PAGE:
15 December 2018

Butterfly of the Month - December 2018

Butterfly of the Month - December 2018
The Malayan (Megisba malaya sikkima)

A Malayan perched at rest with its wings folded upright

The cold month of December is upon us already as we on the verge of bidding farewell to 2018. All around the world, the countries in the northern hemisphere are already experiencing, or predicting mega-freeze winter conditions in the coming months, where the El Nino event is predicted to spark blizzards of heavy snow. The anticipated cold snaps seem to correlate with the record summer temperatures this year.

Over in Beijing, where the freezing winter months are usually accompanied by extremely bad air quality due to the burning of low-grade coal, the government has imposed strict bans on burning fuel over winter as part of Beijing’s war on pollution. Beijing has said it will be less severe with its pollution curbs this winter as it grapples with slower economic growth and the trade war with the United States.

And speaking of the trade war, the temporary 90-day reprieve between the US and China that will halt new tariffs on both sides is not likely to end in a clear cut resolution between the two economic giants. Already, the economic climate all around the world, and in particular, in the ASEAN countries have shown signs of a looming crisis ahead.

Closer to home, the recent bilateral spats over maritime and airspace between Singapore and Malaysia is a reminder of the delicate cross-border politics between the two countries, recently referred to as "twins". The tactics of a certain veteran politician does not appear to be anything new - when you have domestic problems, just poke the little red dot down south to create some distractions.

In this age and time of lightning speed communications and information, the old tactic of galvanising the citizenry using nationalistic issues still seem to work. Standing united behind their respective countries, each side's netizens trade barbs over social media - something that was not so commonplace in the 70's and 80's when similar tensions arose. Let's hope that common sense and calm minds prevail and good neighbourliness will again stand the test of these political maneuvers.

A Malayan puddling at a sandy streambank

Our final Butterfly of the Month for 2018 will be, coincidentally, the Malayan (Megisba malaya sikkima), although the choice has nothing to do with the country or any particular individual from our neighbours up north. This diminutive butterfly has a wingspan of only about 20mm from wingtip to wingtip.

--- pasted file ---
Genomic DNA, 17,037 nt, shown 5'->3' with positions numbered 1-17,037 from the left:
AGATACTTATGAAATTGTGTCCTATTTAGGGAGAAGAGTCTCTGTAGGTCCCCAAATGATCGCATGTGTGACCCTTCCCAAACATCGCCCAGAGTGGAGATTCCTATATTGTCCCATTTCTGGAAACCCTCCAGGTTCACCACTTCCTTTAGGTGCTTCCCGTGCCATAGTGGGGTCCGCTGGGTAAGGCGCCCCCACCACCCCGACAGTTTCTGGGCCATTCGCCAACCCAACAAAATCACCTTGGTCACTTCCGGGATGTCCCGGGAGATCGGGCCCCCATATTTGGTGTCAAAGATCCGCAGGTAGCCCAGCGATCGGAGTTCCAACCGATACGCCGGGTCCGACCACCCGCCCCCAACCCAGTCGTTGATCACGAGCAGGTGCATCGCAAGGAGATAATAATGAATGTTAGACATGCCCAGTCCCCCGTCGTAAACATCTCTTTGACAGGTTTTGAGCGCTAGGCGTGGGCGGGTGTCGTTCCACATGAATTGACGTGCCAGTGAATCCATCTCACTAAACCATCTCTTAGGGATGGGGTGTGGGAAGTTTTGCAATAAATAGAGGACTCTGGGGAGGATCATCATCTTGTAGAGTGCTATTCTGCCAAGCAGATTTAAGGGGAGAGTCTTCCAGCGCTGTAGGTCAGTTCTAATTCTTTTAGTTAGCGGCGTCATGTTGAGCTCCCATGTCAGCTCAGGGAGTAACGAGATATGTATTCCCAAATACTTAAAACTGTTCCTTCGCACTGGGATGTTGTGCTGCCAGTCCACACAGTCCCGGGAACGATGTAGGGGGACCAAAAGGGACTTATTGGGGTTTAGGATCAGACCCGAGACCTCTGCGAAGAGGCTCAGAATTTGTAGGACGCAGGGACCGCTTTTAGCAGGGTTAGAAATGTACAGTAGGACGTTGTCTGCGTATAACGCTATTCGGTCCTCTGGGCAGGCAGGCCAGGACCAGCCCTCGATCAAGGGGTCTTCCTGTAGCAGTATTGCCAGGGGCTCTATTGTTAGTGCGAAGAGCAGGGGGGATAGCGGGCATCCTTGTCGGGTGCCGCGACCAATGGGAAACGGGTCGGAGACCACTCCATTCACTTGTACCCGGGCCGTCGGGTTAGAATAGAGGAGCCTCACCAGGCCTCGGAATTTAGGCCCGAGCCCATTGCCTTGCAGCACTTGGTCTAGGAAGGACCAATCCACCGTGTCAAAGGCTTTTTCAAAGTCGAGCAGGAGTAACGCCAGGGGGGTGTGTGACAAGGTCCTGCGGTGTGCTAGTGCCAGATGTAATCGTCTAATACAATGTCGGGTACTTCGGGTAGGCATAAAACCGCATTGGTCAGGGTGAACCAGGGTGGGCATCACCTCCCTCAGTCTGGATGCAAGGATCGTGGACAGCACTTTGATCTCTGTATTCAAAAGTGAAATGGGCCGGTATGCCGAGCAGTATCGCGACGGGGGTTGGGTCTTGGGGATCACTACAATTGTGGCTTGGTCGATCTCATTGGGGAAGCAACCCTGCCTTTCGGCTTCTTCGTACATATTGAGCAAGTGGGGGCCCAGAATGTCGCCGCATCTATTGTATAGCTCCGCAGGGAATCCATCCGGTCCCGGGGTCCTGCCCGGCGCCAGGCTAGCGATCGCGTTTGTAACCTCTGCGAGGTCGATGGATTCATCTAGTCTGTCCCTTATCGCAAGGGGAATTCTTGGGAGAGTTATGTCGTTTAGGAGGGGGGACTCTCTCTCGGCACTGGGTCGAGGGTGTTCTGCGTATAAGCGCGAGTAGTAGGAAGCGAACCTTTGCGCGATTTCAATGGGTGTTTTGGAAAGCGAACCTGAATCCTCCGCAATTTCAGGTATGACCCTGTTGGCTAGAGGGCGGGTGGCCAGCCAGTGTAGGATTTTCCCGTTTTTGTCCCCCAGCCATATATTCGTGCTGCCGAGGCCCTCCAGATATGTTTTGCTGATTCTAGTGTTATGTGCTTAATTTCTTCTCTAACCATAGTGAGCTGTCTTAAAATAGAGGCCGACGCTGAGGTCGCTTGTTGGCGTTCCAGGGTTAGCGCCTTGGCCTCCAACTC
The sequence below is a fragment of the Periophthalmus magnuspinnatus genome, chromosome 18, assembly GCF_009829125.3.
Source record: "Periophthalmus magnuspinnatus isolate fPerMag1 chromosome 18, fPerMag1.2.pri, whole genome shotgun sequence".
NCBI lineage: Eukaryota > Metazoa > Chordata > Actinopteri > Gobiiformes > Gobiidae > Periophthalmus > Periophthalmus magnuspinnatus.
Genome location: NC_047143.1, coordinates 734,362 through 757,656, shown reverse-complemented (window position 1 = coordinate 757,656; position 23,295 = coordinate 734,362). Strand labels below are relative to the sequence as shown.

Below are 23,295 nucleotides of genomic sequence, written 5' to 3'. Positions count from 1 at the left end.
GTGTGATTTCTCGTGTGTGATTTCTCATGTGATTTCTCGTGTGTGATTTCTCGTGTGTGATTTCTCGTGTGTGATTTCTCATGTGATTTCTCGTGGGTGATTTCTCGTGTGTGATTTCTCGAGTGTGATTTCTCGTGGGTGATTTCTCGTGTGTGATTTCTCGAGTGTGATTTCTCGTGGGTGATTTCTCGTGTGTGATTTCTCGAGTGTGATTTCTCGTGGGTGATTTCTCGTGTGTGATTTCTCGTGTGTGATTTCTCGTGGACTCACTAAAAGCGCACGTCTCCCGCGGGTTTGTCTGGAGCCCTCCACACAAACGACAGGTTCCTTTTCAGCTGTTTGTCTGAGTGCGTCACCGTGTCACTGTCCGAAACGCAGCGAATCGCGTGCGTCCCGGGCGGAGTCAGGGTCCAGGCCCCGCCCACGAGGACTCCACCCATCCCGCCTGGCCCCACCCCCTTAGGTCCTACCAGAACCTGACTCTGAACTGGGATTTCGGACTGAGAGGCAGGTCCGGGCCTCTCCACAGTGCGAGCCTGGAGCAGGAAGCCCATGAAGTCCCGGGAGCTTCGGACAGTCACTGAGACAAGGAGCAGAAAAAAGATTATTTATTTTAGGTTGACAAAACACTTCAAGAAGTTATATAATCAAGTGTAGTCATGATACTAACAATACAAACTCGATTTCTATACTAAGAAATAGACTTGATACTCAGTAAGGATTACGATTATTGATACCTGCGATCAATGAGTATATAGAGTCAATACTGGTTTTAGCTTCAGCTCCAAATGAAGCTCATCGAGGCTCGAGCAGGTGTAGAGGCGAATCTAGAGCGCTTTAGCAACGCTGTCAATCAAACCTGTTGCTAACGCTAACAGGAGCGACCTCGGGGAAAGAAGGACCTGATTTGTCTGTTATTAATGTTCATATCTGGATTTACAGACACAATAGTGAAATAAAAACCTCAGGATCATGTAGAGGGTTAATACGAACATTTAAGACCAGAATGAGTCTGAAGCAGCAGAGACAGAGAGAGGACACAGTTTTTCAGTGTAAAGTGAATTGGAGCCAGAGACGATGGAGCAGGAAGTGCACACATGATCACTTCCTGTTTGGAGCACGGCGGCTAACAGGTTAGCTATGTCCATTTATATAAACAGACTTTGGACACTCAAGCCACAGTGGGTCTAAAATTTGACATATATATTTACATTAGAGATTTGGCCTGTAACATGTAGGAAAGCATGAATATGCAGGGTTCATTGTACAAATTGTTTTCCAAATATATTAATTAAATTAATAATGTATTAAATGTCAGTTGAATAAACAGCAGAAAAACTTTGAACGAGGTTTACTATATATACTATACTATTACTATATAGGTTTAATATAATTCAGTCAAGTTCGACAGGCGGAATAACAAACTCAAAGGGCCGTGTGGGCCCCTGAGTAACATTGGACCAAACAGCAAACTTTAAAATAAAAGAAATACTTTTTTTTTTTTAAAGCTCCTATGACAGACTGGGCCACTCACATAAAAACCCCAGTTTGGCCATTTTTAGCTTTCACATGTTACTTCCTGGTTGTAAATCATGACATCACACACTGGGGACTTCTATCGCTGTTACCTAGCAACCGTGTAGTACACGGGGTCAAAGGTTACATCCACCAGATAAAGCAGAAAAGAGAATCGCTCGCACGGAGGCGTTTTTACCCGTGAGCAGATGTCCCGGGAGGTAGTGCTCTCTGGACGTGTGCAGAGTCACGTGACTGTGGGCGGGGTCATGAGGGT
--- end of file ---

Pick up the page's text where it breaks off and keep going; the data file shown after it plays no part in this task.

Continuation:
At a glance, the Malayan is reminiscent of a small Common Hedge Blue (Acytolepis puspa lambi) with the spots and streaks on the underside quite similar. The Malayan is often spotted singly and frequents open paths, fluttering restlessly amongst the shrubbery. It flies erratically but with a rather weak flight, and stops to rest on the top surfaces of leaves, with its wings folded upright.

The Malayan is a light brown above, generally unmarked, but with a paler discal area of the forewing. The underside is whitish-grey, with black spots and grey streaks on both the fore- and hindwings. There is a pair of short, delicate white-tipped  tails, which are extensions of the cilia, at vein 2 of the hindwing. In subspecies in other parts of Southeast Asia, the tails may be absent, but subspecies sikkima found in Malaysia and Singapore almost always possesses the tails.

A Malayan feeding at the ripened fruit of the Singapore Rhododendron

A puddling Malayan

The species has large jet-black eyes and its antennae, legs and abdomen are black and white banded. This small butterfly has been observed feeding at flowers, the ripened fruit of the Singapore Rhododendron (Melastoma malabathricum), puddling on damp spots along forest paths, on bird droppings and along sandy streambanks in Singapore.

The species has been successfully bred on Turn-In-the-Wind (Mallotus paniculatus) in Singapore. The Malayan is by no means a very common butterfly, but is regularly encountered singly from urban parks and gardens, to the forested nature reserves and at the backmangroves habitats near the coastal areas of Singapore.

Text by Khew SK : Photos by James Chia, Huang CJ, Khew SK, Loke PF, Nelson Ong, Simon Sng, Michael Soh, Jonathan Soong, Tea Yi Kai, Horace Tan and Bene Tay